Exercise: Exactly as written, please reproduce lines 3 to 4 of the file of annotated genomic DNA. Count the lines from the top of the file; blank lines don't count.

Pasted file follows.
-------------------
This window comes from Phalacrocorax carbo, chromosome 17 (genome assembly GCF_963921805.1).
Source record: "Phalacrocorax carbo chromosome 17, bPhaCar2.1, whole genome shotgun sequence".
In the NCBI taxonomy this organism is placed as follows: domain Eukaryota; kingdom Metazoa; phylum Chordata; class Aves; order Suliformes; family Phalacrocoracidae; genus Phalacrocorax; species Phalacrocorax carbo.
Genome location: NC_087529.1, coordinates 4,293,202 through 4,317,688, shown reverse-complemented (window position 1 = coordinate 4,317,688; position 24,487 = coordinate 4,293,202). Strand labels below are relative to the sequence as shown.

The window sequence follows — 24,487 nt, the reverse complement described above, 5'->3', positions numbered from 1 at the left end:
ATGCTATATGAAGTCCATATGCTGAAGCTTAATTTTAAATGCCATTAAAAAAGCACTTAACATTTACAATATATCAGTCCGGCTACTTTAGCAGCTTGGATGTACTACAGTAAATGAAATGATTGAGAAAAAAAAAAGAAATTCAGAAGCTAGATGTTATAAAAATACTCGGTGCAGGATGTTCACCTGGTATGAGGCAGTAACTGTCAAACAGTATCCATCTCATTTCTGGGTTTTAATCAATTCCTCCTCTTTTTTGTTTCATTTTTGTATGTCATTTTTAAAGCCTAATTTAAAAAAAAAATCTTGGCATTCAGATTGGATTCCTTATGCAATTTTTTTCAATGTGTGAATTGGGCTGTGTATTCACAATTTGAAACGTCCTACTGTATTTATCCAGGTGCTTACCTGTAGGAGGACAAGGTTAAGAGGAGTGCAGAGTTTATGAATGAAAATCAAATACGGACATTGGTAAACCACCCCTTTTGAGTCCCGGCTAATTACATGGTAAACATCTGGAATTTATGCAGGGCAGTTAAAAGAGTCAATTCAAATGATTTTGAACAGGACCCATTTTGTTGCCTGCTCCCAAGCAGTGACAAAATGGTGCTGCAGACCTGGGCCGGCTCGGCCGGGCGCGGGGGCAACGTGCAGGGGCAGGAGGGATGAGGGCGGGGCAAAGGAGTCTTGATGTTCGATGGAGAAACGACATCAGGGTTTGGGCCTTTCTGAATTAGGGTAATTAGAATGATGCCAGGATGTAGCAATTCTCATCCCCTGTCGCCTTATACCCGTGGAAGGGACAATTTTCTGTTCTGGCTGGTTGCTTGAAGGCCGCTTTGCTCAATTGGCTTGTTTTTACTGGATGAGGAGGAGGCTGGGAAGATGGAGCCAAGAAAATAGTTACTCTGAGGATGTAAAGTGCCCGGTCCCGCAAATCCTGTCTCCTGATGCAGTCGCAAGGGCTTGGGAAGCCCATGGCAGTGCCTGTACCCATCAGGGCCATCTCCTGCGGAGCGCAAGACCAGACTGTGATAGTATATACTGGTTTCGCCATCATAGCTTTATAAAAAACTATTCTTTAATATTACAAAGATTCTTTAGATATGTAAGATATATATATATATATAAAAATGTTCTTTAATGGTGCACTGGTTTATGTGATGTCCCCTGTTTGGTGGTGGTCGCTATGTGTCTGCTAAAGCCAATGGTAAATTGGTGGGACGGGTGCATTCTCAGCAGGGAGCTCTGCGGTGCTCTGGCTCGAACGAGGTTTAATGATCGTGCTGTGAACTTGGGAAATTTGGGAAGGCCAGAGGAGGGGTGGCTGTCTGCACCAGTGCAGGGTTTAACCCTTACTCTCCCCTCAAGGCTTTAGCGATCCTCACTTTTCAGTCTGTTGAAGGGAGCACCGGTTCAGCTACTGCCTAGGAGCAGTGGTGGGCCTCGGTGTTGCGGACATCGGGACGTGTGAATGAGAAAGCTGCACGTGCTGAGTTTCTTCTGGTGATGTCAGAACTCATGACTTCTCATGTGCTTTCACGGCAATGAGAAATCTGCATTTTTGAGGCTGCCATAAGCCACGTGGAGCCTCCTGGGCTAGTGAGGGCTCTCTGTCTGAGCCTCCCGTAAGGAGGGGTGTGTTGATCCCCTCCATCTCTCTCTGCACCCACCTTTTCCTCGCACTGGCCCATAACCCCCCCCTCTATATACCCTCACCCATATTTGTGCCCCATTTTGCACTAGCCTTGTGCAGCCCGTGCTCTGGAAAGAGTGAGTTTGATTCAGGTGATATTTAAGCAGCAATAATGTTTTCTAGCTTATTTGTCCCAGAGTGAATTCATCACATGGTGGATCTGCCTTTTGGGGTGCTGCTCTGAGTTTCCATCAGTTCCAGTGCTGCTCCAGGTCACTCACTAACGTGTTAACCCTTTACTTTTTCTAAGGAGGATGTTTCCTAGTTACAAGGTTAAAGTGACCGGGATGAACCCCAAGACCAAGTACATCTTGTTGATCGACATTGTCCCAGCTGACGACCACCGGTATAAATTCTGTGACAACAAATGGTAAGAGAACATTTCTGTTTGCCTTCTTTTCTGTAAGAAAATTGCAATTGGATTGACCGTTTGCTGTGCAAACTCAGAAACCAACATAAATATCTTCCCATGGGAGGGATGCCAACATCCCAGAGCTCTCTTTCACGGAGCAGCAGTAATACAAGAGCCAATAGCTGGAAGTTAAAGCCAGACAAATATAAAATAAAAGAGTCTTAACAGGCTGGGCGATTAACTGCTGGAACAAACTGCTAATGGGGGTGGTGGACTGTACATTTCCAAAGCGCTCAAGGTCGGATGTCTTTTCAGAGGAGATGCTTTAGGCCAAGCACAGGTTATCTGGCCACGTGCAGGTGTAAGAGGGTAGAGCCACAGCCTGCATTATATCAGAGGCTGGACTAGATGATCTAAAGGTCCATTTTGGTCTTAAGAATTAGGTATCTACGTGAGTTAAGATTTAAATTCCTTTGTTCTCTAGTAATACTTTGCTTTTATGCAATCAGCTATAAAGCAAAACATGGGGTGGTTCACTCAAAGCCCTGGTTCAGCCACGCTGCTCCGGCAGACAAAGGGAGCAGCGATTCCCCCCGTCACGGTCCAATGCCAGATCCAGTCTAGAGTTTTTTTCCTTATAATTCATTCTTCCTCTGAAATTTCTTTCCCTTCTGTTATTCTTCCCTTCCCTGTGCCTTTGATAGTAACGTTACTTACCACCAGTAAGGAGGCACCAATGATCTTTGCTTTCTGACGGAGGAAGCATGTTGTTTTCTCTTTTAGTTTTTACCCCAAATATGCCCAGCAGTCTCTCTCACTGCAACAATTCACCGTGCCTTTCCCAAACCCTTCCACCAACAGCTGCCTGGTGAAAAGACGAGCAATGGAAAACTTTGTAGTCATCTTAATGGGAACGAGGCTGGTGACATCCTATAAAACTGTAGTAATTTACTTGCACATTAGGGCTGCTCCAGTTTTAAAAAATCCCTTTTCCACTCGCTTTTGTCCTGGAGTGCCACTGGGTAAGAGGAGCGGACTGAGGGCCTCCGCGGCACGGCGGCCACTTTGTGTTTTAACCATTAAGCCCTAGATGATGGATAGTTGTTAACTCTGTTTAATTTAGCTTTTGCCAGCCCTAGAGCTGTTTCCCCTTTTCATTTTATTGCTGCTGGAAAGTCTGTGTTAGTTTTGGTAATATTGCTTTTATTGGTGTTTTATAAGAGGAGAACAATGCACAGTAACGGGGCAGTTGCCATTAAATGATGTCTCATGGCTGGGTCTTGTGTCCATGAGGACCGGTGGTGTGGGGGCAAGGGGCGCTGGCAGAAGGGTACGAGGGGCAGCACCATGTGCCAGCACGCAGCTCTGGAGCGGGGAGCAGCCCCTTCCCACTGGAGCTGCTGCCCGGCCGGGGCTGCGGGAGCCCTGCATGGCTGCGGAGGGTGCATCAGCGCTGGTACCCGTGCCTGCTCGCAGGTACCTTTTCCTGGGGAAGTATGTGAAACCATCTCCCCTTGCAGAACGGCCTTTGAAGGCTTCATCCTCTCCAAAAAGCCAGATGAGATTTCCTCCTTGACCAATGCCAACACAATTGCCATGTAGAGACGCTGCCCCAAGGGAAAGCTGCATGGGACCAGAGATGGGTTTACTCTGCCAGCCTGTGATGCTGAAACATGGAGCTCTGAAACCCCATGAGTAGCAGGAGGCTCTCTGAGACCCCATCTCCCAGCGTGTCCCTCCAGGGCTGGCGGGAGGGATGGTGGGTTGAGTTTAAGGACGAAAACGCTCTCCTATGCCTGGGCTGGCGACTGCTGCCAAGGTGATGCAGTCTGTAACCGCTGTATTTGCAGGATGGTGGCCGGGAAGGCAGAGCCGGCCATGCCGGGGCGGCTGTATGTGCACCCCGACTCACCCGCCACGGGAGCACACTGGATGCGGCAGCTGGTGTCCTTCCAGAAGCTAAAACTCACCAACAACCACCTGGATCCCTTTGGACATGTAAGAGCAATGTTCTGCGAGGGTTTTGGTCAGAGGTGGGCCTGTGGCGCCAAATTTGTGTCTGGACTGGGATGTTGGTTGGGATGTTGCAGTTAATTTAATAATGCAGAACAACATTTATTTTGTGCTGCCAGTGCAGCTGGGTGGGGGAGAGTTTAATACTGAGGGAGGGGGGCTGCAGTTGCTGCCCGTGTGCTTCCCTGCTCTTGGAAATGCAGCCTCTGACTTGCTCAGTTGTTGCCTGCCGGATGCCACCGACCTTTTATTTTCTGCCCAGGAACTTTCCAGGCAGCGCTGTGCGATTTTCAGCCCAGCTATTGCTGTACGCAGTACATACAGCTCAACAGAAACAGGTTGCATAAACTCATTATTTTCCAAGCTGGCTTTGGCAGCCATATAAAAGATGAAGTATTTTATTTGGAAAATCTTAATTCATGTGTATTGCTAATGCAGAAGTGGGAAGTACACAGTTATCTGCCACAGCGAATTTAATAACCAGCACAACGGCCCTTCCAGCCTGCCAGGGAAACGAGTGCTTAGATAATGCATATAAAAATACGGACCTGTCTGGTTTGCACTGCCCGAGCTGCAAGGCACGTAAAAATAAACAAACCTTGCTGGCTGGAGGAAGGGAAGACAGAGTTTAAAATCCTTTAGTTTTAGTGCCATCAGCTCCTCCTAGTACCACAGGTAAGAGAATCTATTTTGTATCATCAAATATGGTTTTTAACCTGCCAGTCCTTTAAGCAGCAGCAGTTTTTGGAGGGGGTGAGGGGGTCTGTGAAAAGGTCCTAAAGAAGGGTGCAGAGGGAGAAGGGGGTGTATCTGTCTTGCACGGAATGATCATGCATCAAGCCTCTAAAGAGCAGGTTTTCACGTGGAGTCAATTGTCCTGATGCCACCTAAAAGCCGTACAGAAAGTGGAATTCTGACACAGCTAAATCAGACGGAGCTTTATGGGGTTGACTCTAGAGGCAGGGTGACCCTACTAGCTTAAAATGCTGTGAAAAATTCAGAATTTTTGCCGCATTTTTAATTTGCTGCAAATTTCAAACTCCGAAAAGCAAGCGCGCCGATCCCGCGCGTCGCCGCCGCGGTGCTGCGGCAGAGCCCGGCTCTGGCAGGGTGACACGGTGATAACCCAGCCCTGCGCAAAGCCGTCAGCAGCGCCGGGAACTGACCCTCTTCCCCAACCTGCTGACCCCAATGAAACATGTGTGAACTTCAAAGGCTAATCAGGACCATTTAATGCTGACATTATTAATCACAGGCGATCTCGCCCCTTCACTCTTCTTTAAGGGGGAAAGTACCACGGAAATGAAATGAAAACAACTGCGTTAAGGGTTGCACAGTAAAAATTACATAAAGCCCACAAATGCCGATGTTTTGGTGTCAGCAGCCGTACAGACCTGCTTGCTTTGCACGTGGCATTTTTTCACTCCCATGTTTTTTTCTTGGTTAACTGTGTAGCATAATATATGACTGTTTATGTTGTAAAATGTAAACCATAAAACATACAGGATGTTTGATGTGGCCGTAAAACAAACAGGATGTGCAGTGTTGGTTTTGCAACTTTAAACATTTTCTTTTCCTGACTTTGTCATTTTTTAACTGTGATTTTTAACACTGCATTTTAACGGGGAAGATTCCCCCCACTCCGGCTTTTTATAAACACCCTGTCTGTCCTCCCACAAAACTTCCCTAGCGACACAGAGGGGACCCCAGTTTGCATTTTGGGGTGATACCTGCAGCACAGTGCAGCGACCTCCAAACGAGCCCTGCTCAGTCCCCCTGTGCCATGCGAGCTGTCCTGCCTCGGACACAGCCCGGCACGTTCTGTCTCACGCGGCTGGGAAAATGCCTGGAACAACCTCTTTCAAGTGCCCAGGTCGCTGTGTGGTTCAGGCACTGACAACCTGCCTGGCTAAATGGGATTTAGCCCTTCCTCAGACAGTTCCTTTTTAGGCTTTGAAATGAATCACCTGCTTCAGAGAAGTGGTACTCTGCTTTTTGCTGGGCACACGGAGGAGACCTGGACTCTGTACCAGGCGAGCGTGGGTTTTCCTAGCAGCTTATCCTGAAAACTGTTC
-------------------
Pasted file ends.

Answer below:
In the NCBI taxonomy this organism is placed as follows: domain Eukaryota; kingdom Metazoa; phylum Chordata; class Aves; order Suliformes; family Phalacrocoracidae; genus Phalacrocorax; species Phalacrocorax carbo.
Genome location: NC_087529.1, coordinates 4,293,202 through 4,317,688, shown reverse-complemented (window position 1 = coordinate 4,317,688; position 24,487 = coordinate 4,293,202). Strand labels below are relative to the sequence as shown.